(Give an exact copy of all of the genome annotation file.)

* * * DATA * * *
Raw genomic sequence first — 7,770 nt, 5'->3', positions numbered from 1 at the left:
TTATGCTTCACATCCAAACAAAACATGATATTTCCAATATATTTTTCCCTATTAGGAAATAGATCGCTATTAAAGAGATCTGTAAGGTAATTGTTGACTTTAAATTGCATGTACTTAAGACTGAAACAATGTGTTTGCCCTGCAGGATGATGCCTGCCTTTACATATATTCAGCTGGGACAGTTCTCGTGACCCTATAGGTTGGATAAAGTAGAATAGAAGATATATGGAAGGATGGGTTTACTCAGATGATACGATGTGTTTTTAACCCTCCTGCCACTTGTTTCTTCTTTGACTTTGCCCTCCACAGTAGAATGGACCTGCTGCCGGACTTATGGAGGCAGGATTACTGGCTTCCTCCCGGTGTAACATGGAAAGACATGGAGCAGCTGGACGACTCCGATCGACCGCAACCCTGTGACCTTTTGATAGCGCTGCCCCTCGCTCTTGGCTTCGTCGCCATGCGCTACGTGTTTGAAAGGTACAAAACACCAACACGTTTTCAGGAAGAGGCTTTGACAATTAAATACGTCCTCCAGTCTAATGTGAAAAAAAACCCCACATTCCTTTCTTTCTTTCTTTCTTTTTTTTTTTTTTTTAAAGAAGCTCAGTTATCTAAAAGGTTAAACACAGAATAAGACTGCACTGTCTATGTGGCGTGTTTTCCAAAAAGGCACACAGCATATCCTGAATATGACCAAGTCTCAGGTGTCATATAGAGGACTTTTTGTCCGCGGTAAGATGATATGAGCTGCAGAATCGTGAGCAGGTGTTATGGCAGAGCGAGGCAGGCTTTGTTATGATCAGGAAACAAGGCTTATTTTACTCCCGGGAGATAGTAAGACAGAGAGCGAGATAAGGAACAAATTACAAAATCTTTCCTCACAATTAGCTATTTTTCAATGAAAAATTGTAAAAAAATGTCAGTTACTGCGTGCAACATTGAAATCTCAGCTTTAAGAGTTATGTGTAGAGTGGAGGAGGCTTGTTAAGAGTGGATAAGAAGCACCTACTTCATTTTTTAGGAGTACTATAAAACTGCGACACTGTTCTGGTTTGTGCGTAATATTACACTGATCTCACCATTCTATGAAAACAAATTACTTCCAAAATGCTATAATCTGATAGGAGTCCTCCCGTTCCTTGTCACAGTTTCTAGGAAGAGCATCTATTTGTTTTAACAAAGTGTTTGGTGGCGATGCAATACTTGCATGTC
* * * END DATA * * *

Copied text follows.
Raw genomic sequence first — 7,770 nt, 5'->3', positions numbered from 1 at the left:
TTATGCTTCACATCCAAACAAAACATGATATTTCCAATATATTTTTCCCTATTAGGAAATAGATCGCTATTAAAGAGATCTGTAAGGTAATTGTTGACTTTAAATTGCATGTACTTAAGACTGAAACAATGTGTTTGCCCTGCAGGATGATGCCTGCCTTTACATATATTCAGCTGGGACAGTTCTCGTGACCCTATAGGTTGGATAAAGTAGAATAGAAGATATATGGAAGGATGGGTTTACTCAGATGATACGATGTGTTTTTAACCCTCCTGCCACTTGTTTCTTCTTTGACTTTGCCCTCCACAGTAGAATGGACCTGCTGCCGGACTTATGGAGGCAGGATTACTGGCTTCCTCCCGGTGTAACATGGAAAGACATGGAGCAGCTGGACGACTCCGATCGACCGCAACCCTGTGACCTTTTGATAGCGCTGCCCCTCGCTCTTGGCTTCGTCGCCATGCGCTACGTGTTTGAAAGGTACAAAACACCAACACGTTTTCAGGAAGAGGCTTTGACAATTAAATACGTCCTCCAGTCTAATGTGAAAAAAAACCCCACATTCCTTTCTTTCTTTCTTTCTTTTTTTTTTTTTTTTAAAGAAGCTCAGTTATCTAAAAGGTTAAACACAGAATAAGACTGCACTGTCTATGTGGCGTGTTTTCCAAAAAGGCACACAGCATATCCTGAATATGACCAAGTCTCAGGTGTCATATAGAGGACTTTTTGTCCGCGGTAAGATGATATGAGCTGCAGAATCGTGAGCAGGTGTTATGGCAGAGCGAGGCAGGCTTTGTTATGATCAGGAAACAAGGCTTATTTTACTCCCGGGAGATAGTAAGACAGAGAGCGAGATAAGGAACAAATTACAAAATCTTTCCTCACAATTAGCTATTTTTCAATGAAAAATTGTAAAAAAATGTCAGTTACTGCGTGCAACATTGAAATCTCAGCTTTAAGAGTTATGTGTAGAGTGGAGGAGGCTTGTTAAGAGTGGATAAGAAGCACCTACTTCATTTTTTAGGAGTACTATAAAACTGCGACACTGTTCTGGTTTGTGCGTAATATTACACTGATCTCACCATTCTATGAAAACAAATTACTTCCAAAATGCTATAATCTGATAGGAGTCCTCCCGTTCCTTGTCACAGTTTCTAGGAAGAGCATCTATTTGTTTTAACAAAGTGTTTGGTGGCGATGCAATACTTGCATGTC